Sometimes the results are surprising when you create a sampled instrument, and this is one of those unexpected outcomes. The resulting instrument sounds more like a vintage keyboard with some rich harmonic content than a screeching guitar. Also, the actual guitar used makes quite a big difference as well, so I’ve include two racks this week, one created with the Mustang and one with the Jag-Stang. I added effects that I thought were useful to the sounds, Lo-pass Filter, Tremolo, Vibrato, Chorus, Reverb, Flanger, and just to dirty it up a bit, Vinyl distortion, which can be mix to taste. Enjoy, and as always, send along word of any music you create with this or any of these racks.
Tegan and Sara re-envision their single “Living Room” from their album entitled “If It Was You,” filling it with Moog Guitars and the ultra low end of the Taurus 3 Bass Pedals. Sara uses the Full Sustain mode on the Paul Vo Collector Edition Moog Guitar to create swooshing string pads to accompany Tegan’s upbeat acoustic guitar.
Ted Gowans uses the E1 Moog Guitar in a couple of ways: He’s using Mute mode during parts of the versus that give a real staccato feel, then switches over to Controlled Sustain where energy is given to just 1 or 2 strings at a time.
Shaun Hubert makes use of his hands and feet with the Taurus 3 Bass Pedals, bringing a massive low end growl to the song. There’s also an Etherwave Plus Theremin being used to sweep the Taurus 3′s filter via the CV output on the theremin.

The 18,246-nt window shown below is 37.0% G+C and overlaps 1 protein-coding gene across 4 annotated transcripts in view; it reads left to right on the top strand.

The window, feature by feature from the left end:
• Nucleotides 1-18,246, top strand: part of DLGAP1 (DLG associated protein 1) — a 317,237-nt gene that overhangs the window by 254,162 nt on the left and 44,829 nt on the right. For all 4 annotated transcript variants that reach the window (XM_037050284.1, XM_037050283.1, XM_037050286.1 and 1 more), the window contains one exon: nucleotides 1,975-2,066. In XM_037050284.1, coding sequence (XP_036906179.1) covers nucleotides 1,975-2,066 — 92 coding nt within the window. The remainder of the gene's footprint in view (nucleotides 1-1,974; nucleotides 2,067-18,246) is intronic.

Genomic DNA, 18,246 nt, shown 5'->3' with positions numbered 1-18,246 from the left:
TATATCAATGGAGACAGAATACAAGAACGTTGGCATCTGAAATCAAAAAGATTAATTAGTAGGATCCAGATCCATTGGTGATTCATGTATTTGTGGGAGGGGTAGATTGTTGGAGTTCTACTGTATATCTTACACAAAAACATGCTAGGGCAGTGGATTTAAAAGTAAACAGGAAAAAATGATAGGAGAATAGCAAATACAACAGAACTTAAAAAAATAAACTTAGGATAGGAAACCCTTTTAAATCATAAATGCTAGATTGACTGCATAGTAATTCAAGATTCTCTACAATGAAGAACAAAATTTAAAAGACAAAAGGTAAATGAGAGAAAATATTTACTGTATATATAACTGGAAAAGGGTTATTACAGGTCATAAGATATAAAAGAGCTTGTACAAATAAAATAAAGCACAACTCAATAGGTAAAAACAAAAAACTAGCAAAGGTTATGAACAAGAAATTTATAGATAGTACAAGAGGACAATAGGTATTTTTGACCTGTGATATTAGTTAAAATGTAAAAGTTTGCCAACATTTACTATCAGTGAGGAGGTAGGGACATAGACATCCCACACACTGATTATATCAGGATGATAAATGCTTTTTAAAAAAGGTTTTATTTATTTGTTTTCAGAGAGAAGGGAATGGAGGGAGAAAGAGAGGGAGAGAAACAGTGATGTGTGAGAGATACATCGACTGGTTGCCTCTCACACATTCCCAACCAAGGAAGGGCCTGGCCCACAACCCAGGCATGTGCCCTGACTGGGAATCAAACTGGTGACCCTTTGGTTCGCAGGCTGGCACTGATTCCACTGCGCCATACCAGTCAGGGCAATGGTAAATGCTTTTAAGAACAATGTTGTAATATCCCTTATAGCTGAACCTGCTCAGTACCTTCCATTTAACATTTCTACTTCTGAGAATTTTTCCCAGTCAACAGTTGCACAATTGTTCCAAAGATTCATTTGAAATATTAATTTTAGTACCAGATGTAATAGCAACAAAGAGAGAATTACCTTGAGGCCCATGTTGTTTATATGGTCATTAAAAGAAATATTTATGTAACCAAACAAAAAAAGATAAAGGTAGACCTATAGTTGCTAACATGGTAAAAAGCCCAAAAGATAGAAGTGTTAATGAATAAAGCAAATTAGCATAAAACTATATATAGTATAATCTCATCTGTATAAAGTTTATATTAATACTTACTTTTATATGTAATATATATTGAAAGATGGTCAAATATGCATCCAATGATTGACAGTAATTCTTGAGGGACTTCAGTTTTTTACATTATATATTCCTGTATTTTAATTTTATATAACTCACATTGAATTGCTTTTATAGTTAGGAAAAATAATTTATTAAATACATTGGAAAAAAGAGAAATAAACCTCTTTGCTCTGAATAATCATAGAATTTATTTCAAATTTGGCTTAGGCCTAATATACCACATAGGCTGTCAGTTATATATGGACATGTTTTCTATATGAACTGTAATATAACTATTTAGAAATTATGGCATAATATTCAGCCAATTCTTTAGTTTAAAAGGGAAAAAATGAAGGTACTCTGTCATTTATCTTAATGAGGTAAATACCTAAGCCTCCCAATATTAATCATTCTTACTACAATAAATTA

See other Moog Sound Lab performances: http://www.moogmusic.com/sight-and-sound/sound_lab
Jacques returns with some more creative ways to control Native Instruments Prism synth. Using a Starr Labs Ztar Jacques can control any number of parameters found within this soft-synth, such as decay, harmonic ratios, delays, FX, tempos etc. he’s easily programmed the touch pads, ribbon, joystick, and volume knob to interact with Prism, allowing for quite an expressive and creative journey into sound!
Not your everyday mix up
In this video:
here i am trying to mix concertguitar and breakbeat… this are the steps to my coming live shows. keep control over various parameters makes my performance challenging but also fun
if technical detail is needed, please ask me
Monolith is a very low latency, guitar driven VST plugin Synthesiser.
This is just a preview of the prototype.
Monolith is planned for release in the spring of 2011.
Packy Lundholm (lead guitarist for I Fight Dragons) plays Tetris in various locations around Chicago. Then things get a bit crazy.
Also his guitar is made from an actual Nintendo Entertainment System (NES).
“As always, you can get a free song at www.ifightdragons.com/free!
And if you live in the Chicago area, come see us play live @ Lincoln Hall on Thursday, 3/31. It’s all ages, and we’ll definitely be using this guitar
The Gizzards performed on WTV’s FNL (Friday Night Live) show on the 18/03/2011. This is how it went.
Welcome to Electro-Harmonix’s “Effectology” series, in which we create a remarkable collection of impossible sounds using just a regular guitar and EHX effect pedals!
No keyboards, samplers or midi pickups were used.
In this episode I show how to turn you guitar into a string synth and Irish tin whistle.
For more info and pedal settings:
Pretty cool I must say
CD & Guitar Tabs available at http://www.candyrat.com
Also available on itunes and amazon